Ness Of Burgi Promontory Fort
History, tourist information, and nearby accommodation
HERITAGE HIGHLIGHTS: A well-preserved Iron Age fort in a stunning location
The Iron Age remains at Ness of Burgi are what is called a promontory fort; that is, one that uses a narrow neck of land with the sea and rocks providing defences on all but one side. On the landward side is a double ditch with a stone rampart between the ditches. The main structure is a blockhouse, linked to the defensive wall.
In the centre of the blockhouse is a low entry passage, similar to those often used for brochs. Anyone entering the blockhouse would have to stoop to access the interior of the fort.
This gatehouse area is defended only by ditches and may simply have been built for show. On either side of the passage are small cells with corbelled ceilings, one linked to the interior and the other to the entrance passage. Thee is a third mural cell, but this is now blocked. The gatehouse is 74 feet long though it may originally have been longer, and averages about 20 feet wide.
Like brochs, the entrance was defended with bar-holes and door-checks. It seems peculiar that there is no evidence of a wall from the gatehouse to the cliffs on the north of the promontory, otherwise an attacker could simply go around the gatehouse and bypass its defences.
The blockhouse style of structure seems to have been a local Shetland concept. There is a similar structure at Clickimin, where a blockhouse stands in front of a traditional broch tower.
An excavation in 1935 found several pieces of pottery, but another dig in 1983 found no artefacts. Records from 1882 suggest that a pair of carved discs were discovered on the site. If so, they are long lost.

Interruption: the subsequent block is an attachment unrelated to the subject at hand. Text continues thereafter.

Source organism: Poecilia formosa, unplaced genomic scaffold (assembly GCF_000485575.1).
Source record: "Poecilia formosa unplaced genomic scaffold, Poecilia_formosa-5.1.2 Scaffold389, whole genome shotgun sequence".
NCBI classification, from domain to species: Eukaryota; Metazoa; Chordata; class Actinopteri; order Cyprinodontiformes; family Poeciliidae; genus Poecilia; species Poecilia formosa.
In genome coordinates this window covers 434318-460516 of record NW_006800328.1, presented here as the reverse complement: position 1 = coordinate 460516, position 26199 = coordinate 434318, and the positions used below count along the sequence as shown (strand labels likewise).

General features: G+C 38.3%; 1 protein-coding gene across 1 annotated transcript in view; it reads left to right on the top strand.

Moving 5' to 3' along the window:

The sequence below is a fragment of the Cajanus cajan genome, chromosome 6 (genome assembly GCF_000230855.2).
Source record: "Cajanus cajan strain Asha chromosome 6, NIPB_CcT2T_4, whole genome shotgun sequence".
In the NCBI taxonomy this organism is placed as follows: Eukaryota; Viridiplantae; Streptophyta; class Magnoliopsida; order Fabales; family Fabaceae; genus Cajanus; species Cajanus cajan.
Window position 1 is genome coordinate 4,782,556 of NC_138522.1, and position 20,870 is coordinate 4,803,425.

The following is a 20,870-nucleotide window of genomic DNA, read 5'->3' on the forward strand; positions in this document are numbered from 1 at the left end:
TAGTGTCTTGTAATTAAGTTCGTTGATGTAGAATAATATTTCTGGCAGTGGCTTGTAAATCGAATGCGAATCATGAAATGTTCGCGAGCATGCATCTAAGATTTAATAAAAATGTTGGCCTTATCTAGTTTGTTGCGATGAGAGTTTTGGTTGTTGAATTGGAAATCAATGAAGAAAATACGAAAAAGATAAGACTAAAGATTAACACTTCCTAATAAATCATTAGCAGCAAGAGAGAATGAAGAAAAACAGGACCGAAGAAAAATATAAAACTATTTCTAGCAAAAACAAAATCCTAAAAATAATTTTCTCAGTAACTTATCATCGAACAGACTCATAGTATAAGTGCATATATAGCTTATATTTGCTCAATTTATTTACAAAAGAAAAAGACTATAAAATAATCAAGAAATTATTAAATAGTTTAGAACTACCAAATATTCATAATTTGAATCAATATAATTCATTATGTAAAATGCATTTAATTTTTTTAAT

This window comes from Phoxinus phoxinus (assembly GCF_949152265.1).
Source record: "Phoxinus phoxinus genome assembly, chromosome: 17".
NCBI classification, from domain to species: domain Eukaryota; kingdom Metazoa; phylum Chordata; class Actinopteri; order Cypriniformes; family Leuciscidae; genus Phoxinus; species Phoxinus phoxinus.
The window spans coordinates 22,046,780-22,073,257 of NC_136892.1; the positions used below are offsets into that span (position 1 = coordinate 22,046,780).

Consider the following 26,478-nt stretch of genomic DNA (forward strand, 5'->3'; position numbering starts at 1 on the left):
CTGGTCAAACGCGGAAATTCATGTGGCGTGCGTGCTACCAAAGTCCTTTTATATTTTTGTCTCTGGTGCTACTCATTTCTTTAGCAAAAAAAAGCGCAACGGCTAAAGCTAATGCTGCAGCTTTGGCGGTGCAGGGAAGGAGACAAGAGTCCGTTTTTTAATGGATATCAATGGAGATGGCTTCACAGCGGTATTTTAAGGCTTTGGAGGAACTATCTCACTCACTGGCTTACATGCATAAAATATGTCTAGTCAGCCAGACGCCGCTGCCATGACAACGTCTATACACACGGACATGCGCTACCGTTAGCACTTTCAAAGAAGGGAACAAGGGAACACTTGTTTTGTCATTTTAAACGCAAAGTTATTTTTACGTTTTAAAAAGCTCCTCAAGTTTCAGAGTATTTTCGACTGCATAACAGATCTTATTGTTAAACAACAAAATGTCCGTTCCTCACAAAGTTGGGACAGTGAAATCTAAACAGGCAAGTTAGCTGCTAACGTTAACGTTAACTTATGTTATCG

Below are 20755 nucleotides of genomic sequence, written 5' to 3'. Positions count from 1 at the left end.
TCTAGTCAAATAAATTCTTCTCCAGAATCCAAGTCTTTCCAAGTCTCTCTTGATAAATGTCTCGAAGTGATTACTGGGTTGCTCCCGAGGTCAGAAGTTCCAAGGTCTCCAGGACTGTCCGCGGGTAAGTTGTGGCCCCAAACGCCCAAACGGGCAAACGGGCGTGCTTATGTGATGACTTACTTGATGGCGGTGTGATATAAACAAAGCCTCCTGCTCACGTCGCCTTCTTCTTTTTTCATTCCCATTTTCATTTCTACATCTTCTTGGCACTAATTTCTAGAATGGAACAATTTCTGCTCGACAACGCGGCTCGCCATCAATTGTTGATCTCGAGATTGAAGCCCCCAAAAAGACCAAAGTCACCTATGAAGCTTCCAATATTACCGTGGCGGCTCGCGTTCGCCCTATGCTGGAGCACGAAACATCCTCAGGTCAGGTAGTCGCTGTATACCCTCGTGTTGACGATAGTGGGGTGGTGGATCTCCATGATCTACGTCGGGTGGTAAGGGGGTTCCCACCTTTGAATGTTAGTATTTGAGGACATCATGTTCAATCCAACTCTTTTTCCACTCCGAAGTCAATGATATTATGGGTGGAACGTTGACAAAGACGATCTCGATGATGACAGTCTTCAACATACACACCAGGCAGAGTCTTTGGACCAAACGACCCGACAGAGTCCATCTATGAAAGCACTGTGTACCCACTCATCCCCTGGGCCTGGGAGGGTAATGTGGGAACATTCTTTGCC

As the saying goes, getting there is half the fun! In this case it involves getting to the end of the Scatness road, then through a gate to follow a well-defined track beside a stone dyke. Follow the track to the end of the peninsula where the rock is crumbling away. A handrail provides a bit of safety to cross the narrow neck of land, and then the peninsula widens out towards the blockhouse at its very tip.
Ness Of Burgi is an open access site, in the care of Historic Scotland.
About Ness Of Burgi Promontory Fort
Address: Scatness, Shetland, Shetland, Scotland
Attraction Type: Prehistoric Site
Location: At the the south easternmost tip of Scatness, South Shetland, off the A970. Access is a difficult scramble over rocks.
Website: Ness Of Burgi Promontory Fort
Photo Credit: Colin Smith, licensed for reuse under the Creative Commons Licence
Opening Details: Open access site, usually accessible at any reasonable time
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NEARBY HISTORIC ATTRACTIONS
Heritage Rated from 1- 5 (low-exceptional) on historic interest
Jarlshof Prehistoric and Norse Settlement - 0.9 miles (Prehistoric Site)
Shetland Croft House Museum - 3.9 miles (Museum)
Mousa Broch - 10.4 miles (Prehistoric Site)
Scalloway Castle - 19.2 miles (Castle)
Clickimin Broch - 20.6 miles (Prehistoric Site)
Fort Charlotte - 21.2 miles (Historic Building)
Shetland Museum - 21.4 miles (Museum)
Böd of Gremista & Shetland Textile Museum - 22.1 miles (Museum)
Nearest Accommodation to Ness Of Burgi Promontory Fort:
Nearby accommodation is calculated 'as the crow flies' from Ness Of Burgi Promontory Fort. 'Nearest' may involve a long drive up and down glens or, if you are near the coast, may include a ferry ride! Please check the property map to make sure the location is right for you.
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